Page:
Is turkey giving you sticker shock this year?

Is turkey giving you sticker shock this year? Here’s why.

Corn is the primary feed for turkeys, and ethanol subsidies have diverted much of the crop into fuel production – and that raises the price of feed for your gobbler.

Under the ethanol mandate, not only do we put valuable feed material into gasoline production, but we subsidize the whole process. It’s a lose-lose all around.

The real victims are those in the Third World, who rely on grain from American farms to feed poor people.

It’s time to stop using food for fuel. Let’s END the ethanol mandate!


  1. Totally agree! Most people don’t know this but it takes MORE ENERGY to produce a gallon than what you get in your gas tank!

    1. The money in ethanol is not in the ethanol, it is in the by-products. Which have a higher feed value after processing in an ethanol plant than before.

      Right now the corn price is below the break-even point of approximately $3.00 per bushel.
      #2 YELLOW CORN
      Allied Grain
      Futures Month Futures Price Basis Cash Price
      NOV 2017 @C7Z 342’2s -0.68 2.74 Chart
      DEC 2017 @C7Z 342’2s -0.68 2.74 Chart
      JAN 2018 @C8H 355’0s -0.70 2.85 Chart
      MAR 2018 @C8H 355’0s -0.60 2.95 Chart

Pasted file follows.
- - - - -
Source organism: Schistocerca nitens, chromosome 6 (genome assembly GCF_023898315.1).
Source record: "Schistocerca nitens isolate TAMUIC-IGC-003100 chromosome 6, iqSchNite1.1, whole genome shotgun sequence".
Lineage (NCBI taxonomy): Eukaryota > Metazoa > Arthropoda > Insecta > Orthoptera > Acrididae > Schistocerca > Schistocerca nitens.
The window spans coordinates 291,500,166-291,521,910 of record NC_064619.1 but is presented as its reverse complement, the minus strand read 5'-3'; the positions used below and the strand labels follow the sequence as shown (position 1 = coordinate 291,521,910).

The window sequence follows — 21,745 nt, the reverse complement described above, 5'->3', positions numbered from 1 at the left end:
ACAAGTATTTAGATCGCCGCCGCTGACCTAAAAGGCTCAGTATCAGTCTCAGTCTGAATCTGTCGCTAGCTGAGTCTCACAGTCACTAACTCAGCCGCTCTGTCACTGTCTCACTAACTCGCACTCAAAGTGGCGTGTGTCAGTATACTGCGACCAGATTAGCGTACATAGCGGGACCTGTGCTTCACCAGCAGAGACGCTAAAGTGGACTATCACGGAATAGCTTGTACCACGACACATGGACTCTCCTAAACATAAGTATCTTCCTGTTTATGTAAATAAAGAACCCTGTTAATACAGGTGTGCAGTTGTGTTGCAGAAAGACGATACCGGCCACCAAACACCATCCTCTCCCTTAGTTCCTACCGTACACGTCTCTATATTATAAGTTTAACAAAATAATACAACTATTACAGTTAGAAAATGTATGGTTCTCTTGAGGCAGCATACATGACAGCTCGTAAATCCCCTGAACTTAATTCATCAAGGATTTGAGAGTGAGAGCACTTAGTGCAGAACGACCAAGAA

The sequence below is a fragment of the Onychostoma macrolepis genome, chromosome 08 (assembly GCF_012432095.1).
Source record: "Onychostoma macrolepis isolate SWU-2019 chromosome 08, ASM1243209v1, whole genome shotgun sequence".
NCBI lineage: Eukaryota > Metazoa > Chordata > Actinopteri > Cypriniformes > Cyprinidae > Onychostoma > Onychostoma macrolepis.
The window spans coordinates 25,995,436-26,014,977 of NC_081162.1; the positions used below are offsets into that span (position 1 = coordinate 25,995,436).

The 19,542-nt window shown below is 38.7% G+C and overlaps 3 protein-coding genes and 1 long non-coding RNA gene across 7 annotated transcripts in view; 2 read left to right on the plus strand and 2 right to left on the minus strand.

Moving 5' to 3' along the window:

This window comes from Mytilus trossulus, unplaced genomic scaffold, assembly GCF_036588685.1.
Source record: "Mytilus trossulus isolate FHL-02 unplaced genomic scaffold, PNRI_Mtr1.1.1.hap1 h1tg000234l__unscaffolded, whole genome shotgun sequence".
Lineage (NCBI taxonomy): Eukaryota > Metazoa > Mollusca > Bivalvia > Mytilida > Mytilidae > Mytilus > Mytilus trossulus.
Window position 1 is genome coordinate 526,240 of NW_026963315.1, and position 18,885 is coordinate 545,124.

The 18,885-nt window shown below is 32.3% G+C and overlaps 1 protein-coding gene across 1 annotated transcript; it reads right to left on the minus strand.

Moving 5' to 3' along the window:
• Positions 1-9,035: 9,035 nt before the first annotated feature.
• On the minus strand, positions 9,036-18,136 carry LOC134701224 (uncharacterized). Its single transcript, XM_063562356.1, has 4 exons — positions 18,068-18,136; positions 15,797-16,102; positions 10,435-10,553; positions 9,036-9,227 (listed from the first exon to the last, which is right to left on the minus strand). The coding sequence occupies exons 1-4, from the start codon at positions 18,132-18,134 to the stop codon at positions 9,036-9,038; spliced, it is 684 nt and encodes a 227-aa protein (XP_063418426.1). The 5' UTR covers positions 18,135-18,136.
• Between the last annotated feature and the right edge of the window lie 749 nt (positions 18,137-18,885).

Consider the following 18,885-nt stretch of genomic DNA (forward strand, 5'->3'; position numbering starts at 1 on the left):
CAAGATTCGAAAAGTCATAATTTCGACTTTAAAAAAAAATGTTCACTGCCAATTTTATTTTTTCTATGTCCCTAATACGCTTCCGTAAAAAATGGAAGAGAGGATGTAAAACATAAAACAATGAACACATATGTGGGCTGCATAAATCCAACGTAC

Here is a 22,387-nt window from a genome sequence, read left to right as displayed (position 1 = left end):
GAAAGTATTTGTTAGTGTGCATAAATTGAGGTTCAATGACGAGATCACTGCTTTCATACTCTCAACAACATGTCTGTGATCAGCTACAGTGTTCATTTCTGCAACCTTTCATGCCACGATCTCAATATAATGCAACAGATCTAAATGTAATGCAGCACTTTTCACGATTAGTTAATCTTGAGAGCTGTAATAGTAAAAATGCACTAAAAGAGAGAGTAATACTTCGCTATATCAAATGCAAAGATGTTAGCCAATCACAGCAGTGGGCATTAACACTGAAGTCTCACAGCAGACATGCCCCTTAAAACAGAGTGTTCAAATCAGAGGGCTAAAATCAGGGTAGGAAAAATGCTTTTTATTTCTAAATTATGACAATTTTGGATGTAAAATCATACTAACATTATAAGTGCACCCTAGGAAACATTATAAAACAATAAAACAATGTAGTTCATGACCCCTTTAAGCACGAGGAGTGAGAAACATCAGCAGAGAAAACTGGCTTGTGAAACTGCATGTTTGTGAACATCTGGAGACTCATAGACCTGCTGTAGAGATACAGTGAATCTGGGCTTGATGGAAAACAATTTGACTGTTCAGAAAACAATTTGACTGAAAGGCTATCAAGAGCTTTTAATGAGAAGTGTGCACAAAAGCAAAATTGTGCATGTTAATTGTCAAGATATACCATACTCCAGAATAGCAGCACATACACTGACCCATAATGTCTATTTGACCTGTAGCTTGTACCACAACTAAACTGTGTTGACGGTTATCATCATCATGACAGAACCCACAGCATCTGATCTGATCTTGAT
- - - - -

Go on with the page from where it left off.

MAY 2018 @C8K 363’2s -0.60 3.03 Chart

  2. I want ethanol gone also would like some class action law suits every small engine i own has been ruined by ethanol even with buying stabalizers and fuel treatments

  3. You can not be farther from the truth. Ethanol is one of the best product that is used. It reduces pollution and is more efficient than petroleum products. Com is cheer now than it has been for years so turkey feed l’s really cheep. Also the oil industry is one of the most subsided business in this country.

  4. Corn prices are so low this year, this argument about corn for ethanol has been going on for years. Now there are alternative sources for ethanol. There is more than enough corn to go around

  5. Commodity prices are at less than break even levels. There is way more than enough grain to go around. More than likely, big oil is behind this story. Lots of farmers are hurting because of low commodity prices, they need to be at least a dollar higher across the board.

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